“You crossed my path on the fourth of January.  On the twenty-third you incommoded me; by the middle of February I was seriously inconvenienced by you; at the end of March I was absolutely hampered in my plans; and now, at the close of April, I find myself placed in such a position through your continual persecution that I am in positive danger of losing my liberty.  The situation is becoming an impossible one.”

Like Dr. Watson, Professor Moriarty has a clearly defined set of boundaries and limitations that he works very hard to protect.  They might not be respectable boundaries, or even legal ones, but they are set nonetheless and all his efforts are directed towards them.  Such a single-minded focus could possibly be viewed as heroic.  Most readers view Sherlock Holmes’s single-mindedness in much that fashion.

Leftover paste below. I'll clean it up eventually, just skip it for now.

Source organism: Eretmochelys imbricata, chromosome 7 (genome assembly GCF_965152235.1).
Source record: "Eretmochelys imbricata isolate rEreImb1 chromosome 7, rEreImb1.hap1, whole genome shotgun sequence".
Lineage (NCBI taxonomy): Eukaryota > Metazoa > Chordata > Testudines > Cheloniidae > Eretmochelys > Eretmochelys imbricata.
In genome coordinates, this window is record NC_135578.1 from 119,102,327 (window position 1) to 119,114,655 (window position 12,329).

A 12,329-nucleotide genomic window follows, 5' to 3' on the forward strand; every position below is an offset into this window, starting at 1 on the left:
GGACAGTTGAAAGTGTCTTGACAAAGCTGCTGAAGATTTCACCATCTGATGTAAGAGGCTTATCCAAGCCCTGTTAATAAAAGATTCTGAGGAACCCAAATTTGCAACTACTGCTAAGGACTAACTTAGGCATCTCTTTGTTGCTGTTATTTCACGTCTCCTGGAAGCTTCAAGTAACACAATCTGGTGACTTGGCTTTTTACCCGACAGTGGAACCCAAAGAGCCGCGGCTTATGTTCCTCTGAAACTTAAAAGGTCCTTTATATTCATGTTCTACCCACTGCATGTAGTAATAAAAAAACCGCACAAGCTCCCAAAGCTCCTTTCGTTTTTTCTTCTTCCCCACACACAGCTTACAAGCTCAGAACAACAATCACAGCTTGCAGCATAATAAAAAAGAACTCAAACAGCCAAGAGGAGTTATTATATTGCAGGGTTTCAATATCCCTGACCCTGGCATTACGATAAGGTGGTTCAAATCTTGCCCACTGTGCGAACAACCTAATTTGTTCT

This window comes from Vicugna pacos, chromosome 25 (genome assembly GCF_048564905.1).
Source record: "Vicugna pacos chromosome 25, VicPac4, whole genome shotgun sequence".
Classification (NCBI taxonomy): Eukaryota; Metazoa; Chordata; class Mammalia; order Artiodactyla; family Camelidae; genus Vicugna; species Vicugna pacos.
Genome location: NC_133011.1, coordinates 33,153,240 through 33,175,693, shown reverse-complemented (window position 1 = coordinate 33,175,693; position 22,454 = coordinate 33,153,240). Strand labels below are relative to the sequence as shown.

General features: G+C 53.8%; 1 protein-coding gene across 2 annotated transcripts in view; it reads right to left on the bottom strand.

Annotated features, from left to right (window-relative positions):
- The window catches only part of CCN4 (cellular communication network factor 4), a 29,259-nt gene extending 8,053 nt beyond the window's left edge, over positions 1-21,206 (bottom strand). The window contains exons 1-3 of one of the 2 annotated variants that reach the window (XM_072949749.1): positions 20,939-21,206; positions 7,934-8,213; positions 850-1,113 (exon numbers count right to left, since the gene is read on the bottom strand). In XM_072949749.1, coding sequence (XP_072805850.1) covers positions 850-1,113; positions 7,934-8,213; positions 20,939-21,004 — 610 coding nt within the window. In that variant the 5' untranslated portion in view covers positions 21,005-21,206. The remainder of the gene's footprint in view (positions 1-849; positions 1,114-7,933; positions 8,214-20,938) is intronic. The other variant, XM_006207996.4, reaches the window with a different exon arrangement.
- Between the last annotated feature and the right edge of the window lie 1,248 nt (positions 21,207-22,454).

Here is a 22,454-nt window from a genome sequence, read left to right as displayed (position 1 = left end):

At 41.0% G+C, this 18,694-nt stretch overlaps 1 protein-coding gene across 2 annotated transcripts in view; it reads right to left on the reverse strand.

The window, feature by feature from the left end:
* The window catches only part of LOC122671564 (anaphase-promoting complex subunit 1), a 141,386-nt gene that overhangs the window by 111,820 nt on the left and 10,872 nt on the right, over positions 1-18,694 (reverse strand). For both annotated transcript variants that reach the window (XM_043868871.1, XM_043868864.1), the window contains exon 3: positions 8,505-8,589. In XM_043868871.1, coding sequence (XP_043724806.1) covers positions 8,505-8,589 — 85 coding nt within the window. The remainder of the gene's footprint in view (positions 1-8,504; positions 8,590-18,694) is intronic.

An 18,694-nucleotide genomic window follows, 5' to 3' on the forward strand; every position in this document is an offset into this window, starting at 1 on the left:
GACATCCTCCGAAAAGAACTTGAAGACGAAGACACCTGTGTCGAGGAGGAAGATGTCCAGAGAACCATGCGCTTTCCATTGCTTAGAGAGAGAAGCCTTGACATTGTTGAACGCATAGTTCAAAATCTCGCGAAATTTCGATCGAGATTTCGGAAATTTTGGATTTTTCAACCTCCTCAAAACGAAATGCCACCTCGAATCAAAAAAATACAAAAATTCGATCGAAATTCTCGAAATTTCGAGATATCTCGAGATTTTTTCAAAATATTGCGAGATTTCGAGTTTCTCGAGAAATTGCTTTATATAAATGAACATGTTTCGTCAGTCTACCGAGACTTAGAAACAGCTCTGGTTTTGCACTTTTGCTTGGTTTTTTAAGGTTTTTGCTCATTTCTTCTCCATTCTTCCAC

In the short story, “Be Good or Begone,” by Stan Trybulski, Sherlock Holmes has an innocent man savagely beaten by a corrupt police inspector simply because, “…I didn’t like his face.”  Now, Trybulski’s Sherlock Holmes contains more than a few elements of a golden age detective, and often seems less like the Victorian gentleman with which most readers are familiar.  Indeed, in the story, Holmes engages in a litany of strange behavior, from heroin use to vegetarianism, but none of it strikes a discordant note quite like the unprovoked beating of the innocent man.  If perfectly spotless behavior and a constant respect for the confines of the law are what truly define a hero, then Sherlock Holmes wasn’t one.  But instead, readers know what they can expect from Sherlock Holmes – and Dr. Watson and Professor Moriarty, for that matter.  We know what lines they will and will not cross.  We know where they stand, and that’s why we feel that we can stand beside them.